Aamer Madhani, USA TODAY
WASHINGTON - The White House said Thursday that the United States is fully capable of defending against a North Korean ballistic missile strike.
Earlier Thursday, the United Nations Security Council voted unanimously for new sanctions against North Korea, which carried out a third nuclear test Feb. 12. Pyongyang threatened a nuclear strike against the United States.
"The United States is fully capable of defending against any North Korean ballistic missile attack," White House spokesman Jay Carney said.
North Korea is prepared to "exercise the right to a pre-emptive nuclear attack to destroy the strongholds of the aggressors," and Washington is "set to light a fuse for a nuclear war," according to a statement from a Foreign Ministry spokesman carried by the Korean Central News Agency.
Carney said the rogue regime "will achieve nothing by threats or provocations."
Shortly after Kim Jong Un was elevated to succeed his father as ruler of North Korea, U.S. negotiators reached an understanding with Pyongyang that was announced Feb. 12, 2012.
The North Koreans agreed to suspend their uranium enrichment program and allow U.N. inspectors back in the country, moves that gave the United States and other allies a sliver of hope that six-party talks on North Korea's nuclear program could be revived.
Sixteen days after the deal was reached, North Korea announced it would launch a satellite attached to a rocket into space, compelling condemnation from the Obama administration and international community. The launch was carried out April 13, 2012, and the North Koreans carried out a subsequent long-range missile launch Dec. 12, 2012.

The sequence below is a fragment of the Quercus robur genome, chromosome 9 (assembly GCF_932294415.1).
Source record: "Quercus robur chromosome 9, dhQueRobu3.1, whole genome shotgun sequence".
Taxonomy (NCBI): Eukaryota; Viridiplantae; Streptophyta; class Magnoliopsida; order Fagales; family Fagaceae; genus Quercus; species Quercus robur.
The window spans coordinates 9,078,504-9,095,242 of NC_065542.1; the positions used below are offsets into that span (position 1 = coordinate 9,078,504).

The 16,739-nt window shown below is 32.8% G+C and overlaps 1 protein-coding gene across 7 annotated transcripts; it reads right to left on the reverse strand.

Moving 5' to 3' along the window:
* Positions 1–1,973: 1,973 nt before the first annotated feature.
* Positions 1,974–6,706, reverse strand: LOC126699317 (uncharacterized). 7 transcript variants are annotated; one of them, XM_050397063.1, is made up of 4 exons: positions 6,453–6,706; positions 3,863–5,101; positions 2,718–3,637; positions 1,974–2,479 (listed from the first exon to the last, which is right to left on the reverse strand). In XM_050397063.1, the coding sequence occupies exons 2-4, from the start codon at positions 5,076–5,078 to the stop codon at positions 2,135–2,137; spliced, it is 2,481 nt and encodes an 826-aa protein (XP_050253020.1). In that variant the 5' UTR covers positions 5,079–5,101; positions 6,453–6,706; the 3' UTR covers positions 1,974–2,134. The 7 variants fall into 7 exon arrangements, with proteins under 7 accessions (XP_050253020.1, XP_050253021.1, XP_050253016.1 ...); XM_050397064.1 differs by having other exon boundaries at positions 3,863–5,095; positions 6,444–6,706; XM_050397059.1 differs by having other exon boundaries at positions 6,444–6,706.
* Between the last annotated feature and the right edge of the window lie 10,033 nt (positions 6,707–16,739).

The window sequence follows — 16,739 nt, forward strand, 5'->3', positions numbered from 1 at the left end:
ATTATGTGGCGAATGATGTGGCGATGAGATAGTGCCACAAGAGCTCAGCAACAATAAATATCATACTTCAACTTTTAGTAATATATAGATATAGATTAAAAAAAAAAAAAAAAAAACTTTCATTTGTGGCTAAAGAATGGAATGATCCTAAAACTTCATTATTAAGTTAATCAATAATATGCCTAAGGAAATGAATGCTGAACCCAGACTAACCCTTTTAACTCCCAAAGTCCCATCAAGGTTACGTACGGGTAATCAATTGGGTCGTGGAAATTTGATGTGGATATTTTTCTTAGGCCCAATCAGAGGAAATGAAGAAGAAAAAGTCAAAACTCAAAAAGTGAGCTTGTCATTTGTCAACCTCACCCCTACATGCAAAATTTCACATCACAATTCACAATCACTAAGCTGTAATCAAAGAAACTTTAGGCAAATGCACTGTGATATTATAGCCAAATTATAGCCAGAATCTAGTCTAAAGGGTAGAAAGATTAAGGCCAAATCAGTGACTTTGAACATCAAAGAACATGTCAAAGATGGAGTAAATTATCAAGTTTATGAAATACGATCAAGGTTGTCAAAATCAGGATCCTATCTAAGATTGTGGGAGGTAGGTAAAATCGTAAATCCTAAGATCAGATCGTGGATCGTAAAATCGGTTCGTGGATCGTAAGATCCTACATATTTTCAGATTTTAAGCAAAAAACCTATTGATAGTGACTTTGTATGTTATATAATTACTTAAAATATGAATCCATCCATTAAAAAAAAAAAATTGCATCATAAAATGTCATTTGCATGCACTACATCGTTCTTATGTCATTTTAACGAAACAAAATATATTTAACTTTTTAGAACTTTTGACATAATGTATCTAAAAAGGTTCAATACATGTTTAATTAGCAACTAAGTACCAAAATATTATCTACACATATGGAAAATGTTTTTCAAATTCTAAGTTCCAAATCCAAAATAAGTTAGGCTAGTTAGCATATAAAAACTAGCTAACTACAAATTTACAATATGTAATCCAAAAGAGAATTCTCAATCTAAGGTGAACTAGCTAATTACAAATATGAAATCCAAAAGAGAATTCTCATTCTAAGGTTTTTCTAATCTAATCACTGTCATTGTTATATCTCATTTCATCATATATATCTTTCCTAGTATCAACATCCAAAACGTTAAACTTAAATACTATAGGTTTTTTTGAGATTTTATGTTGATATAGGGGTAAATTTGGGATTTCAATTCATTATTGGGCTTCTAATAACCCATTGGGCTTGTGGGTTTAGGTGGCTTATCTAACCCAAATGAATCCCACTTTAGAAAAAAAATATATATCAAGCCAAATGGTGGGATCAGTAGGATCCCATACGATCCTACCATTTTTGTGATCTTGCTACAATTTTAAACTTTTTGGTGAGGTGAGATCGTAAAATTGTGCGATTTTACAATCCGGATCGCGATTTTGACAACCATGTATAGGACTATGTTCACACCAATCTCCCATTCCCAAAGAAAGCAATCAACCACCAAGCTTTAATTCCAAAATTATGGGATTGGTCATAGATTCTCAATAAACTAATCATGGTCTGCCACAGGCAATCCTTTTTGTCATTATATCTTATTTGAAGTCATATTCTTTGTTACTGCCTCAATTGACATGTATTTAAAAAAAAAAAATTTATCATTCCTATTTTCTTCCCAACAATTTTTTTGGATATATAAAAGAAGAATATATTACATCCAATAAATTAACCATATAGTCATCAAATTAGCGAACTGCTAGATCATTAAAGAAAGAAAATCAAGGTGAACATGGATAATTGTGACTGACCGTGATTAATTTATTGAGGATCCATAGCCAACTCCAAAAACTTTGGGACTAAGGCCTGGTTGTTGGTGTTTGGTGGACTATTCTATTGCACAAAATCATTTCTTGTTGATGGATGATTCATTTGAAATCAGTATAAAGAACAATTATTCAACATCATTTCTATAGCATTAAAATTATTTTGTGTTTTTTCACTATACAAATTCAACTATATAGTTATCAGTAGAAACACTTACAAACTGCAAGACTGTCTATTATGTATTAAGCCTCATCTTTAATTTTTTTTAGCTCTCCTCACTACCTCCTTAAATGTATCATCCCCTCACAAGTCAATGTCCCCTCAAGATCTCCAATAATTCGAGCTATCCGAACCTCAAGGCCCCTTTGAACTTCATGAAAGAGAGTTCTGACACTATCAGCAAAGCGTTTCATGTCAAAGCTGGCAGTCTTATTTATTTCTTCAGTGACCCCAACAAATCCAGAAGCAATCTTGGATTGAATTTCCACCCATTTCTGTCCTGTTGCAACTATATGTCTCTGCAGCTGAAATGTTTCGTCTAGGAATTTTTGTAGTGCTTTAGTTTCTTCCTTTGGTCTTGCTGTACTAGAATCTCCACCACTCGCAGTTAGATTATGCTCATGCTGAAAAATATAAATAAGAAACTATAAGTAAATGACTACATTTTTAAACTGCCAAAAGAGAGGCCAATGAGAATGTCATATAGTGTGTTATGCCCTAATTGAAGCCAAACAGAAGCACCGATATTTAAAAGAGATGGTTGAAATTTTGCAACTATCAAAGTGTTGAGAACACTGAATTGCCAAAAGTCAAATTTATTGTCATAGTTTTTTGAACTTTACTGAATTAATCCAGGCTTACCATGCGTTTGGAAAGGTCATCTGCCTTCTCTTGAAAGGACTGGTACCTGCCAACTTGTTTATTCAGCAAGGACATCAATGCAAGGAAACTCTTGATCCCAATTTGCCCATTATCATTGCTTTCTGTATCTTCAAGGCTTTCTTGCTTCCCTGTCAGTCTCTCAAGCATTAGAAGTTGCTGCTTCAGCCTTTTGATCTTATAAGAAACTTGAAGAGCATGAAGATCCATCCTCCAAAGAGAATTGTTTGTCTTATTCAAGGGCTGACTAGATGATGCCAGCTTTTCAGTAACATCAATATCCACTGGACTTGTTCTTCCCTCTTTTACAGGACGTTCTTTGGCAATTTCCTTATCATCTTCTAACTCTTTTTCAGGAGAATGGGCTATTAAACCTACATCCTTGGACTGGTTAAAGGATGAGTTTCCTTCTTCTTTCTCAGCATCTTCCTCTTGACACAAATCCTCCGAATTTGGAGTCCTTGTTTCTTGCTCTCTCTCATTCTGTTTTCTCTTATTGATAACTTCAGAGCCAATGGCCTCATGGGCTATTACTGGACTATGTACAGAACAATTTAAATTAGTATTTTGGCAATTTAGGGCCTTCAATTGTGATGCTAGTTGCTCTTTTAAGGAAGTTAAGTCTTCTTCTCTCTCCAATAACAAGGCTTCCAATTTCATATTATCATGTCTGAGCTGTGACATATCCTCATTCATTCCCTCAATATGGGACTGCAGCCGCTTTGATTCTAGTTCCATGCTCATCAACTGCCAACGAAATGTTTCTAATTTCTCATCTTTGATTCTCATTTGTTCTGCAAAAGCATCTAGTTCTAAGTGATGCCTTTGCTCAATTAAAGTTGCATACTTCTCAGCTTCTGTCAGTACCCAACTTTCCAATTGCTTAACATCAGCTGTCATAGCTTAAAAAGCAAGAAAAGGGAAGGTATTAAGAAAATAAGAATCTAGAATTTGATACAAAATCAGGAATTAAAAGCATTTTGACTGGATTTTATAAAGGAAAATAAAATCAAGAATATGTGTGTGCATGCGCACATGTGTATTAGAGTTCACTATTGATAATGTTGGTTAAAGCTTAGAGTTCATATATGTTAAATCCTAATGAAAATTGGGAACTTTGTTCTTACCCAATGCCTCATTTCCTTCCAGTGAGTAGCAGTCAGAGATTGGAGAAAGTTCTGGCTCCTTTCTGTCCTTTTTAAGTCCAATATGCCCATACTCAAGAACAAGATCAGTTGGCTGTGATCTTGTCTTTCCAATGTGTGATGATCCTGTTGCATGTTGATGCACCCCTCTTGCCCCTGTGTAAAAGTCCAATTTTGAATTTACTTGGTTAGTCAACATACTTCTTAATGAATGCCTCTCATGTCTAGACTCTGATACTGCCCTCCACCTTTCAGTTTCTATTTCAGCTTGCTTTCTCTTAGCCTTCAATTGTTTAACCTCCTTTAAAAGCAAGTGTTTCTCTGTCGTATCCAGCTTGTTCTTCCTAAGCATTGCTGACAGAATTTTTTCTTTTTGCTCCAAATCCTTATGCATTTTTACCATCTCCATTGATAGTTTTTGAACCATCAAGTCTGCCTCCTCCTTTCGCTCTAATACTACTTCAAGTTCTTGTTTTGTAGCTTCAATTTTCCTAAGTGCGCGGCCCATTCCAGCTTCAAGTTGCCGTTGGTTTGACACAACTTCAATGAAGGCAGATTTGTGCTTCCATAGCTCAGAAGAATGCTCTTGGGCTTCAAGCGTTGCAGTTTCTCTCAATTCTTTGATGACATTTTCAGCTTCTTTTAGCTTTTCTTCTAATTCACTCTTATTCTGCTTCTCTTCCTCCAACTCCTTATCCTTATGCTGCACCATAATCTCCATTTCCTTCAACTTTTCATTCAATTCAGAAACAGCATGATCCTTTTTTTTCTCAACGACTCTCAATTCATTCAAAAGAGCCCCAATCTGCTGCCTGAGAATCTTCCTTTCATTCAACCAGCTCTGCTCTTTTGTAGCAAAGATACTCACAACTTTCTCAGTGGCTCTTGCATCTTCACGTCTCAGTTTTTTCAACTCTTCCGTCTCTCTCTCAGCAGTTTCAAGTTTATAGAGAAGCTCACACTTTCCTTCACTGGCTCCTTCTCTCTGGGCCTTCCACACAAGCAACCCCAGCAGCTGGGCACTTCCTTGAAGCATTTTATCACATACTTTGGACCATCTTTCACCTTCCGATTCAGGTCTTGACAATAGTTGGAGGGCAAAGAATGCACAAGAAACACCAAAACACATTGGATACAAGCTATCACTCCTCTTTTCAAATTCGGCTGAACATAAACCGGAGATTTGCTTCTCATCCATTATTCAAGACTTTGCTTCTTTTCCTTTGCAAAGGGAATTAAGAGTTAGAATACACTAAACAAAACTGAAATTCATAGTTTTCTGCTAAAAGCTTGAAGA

The situation reached a new low last month when North Korea conducted its latest nuclear activity.
"Pyongyang's Feb. 12 announcement of a third nuclear test ... and its subsequent threats to conduct even more follow-on measures are only the latest in a long line of reminders that [North Korea's] nuclear weapons and ballistic missile programs and proliferation activities pose serious threats to U.S. national security, to regional security in the Asia-Pacific and to the global non-proliferation regime," Glyn Davies, the State Department's special representative for North Korea policy, told the Senate Foreign Relations Committee on Thursday.